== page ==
Community Solution Website
The Problem
The Problem
Plan C Solutions
Plan C Housing Solutions
Plan C Transportation Solutions
Plan C Food Solutions
Press and Presentations
Resources
Community Solutions Conferences
New Solutions Reports
Visit Our Bookstore
Help Support Our Efforts
Community Solutions Blog
Join Our Mailing List
©2014 Arthur
Morgan Institute for Community Solutions. All rights reserved worldwide.
 
U.S. CO2 Emissions Outpace the World

Each person in the U.S. generates about twice the amount of CO2 as a person living in one of the other industrialized nations. The U.S. and these nations are called the Organization for Economic Co-operation and Development (OECD). Each U.S. citizen generates 6.5 times the CO2 emissions of people living in the Rest of the World (ROW), the vast majority of the world’s population (see map). On a worldwide basis we must reduce the amount of CO2 generated to maintain a sustainable planet. Simple fairness requires that the U.S. cut more than other nations.


Housing Transportation Food
U.S. homes generate 27% of the nation’s CO2 emissions. This includes both the embodied energy to construct the buildings and the operating energy (heating, cooling, water heating, etc.) to operate the buildings. Our homes are too large, poorly insulated, and include too many energy-using machines. Today we know how to build homes that use 80% less energy. And we now know how to get similar reductions when retrofitting existing homes.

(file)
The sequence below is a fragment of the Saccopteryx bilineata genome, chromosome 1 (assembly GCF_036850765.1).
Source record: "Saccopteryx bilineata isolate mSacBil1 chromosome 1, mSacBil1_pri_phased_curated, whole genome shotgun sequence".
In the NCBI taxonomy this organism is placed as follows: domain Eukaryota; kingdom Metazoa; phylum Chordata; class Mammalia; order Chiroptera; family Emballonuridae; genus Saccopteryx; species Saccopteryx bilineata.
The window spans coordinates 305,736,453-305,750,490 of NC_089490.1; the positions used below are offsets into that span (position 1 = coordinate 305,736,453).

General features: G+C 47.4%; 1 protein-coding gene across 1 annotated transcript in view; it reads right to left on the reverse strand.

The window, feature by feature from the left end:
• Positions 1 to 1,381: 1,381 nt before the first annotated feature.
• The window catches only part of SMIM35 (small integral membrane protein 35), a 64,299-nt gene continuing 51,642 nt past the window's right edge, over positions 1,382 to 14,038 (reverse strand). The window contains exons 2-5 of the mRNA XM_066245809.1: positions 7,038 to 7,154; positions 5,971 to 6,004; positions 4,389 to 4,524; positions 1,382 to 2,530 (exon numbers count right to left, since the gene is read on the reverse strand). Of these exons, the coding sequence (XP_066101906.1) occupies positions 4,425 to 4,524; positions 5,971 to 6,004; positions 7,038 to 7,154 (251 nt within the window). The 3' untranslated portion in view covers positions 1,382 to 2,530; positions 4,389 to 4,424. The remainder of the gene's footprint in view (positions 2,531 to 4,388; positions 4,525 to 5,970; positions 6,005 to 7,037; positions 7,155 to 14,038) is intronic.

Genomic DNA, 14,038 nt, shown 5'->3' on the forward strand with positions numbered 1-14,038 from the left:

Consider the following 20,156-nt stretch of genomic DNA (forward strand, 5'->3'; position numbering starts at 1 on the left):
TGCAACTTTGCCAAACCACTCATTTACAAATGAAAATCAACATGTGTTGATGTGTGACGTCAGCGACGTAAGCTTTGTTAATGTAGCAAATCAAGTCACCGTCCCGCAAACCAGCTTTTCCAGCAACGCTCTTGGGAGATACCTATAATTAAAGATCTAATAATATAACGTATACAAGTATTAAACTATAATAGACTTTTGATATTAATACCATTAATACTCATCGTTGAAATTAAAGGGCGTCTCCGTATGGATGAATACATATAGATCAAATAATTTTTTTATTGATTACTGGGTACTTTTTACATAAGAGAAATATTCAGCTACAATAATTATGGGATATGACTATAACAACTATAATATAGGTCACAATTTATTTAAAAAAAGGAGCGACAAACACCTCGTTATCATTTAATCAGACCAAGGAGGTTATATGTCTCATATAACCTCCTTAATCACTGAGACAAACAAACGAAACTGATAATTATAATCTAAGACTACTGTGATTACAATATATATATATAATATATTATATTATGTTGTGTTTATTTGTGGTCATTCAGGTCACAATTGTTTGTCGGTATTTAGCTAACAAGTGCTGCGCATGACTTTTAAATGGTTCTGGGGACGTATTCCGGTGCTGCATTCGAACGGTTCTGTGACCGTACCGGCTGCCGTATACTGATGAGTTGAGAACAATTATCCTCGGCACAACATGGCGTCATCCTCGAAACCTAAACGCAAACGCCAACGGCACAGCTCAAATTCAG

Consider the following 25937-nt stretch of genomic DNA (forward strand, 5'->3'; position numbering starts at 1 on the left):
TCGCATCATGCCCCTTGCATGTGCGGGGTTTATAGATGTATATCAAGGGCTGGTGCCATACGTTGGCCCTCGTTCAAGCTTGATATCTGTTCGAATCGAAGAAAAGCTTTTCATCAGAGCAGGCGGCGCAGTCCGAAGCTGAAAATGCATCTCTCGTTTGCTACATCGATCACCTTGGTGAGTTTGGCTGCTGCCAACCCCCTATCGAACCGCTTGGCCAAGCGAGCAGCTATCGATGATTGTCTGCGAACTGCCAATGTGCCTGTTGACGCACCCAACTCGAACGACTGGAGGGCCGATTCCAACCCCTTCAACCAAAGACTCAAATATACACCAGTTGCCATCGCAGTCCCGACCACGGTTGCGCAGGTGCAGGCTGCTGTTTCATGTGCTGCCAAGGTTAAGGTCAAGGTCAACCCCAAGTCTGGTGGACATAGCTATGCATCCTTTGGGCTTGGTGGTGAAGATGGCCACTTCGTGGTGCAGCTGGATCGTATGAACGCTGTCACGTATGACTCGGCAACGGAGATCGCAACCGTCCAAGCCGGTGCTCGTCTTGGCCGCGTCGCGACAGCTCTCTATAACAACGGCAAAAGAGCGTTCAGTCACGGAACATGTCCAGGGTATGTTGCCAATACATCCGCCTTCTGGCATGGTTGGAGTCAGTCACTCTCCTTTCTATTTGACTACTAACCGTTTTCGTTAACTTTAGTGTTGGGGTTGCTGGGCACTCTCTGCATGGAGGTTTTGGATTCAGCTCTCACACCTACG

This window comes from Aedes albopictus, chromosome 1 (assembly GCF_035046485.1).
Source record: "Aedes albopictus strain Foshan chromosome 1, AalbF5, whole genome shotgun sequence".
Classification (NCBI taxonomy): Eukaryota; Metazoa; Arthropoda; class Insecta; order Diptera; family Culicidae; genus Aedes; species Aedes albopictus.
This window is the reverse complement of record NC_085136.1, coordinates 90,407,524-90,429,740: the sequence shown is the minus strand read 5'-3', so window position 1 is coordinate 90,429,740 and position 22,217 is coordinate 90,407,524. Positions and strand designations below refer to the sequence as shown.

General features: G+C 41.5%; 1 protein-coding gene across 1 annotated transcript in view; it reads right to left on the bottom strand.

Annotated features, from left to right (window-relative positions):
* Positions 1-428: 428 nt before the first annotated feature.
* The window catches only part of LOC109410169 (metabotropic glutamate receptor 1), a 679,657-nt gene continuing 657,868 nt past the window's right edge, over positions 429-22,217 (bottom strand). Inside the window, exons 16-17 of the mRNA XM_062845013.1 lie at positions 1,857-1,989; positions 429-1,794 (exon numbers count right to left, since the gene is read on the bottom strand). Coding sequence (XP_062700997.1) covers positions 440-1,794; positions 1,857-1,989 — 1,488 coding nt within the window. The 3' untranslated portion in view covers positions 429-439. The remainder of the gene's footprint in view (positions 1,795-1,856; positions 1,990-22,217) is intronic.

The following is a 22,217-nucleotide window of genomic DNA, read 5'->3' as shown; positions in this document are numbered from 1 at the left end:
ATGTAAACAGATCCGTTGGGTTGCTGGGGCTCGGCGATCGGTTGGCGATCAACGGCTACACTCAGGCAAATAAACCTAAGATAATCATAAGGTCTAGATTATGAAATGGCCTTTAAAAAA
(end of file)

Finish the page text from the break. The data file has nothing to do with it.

More Go to linked file

Cars generate 24% of U.S. CO2 emissions. Pluggable hybrids (PHEVs) and battery electric cars (BEVs) replace gasoline made from oil with electricity obtained from power plants that burn coal and natural gas. Electric transportation will reduce CO2 emissions by only about 15% – far too little and much too late to save the atmosphere. But if we shared rides, automobile CO2 emissions could be cut by 80% within a decade. 
More Go to linked file
Food production generates 18% of U.S. CO2. The fastest way to reduce food related emissions is to change our diets, by reducing the amount of energy intensive foods consumed – including factory meat and dairy products. We must also reduce the amount of manufactured foods we eat that are based on grains and soybean oils. A fundamental change in the way we grow, process, transport and store our food is needed.
More Go to linked file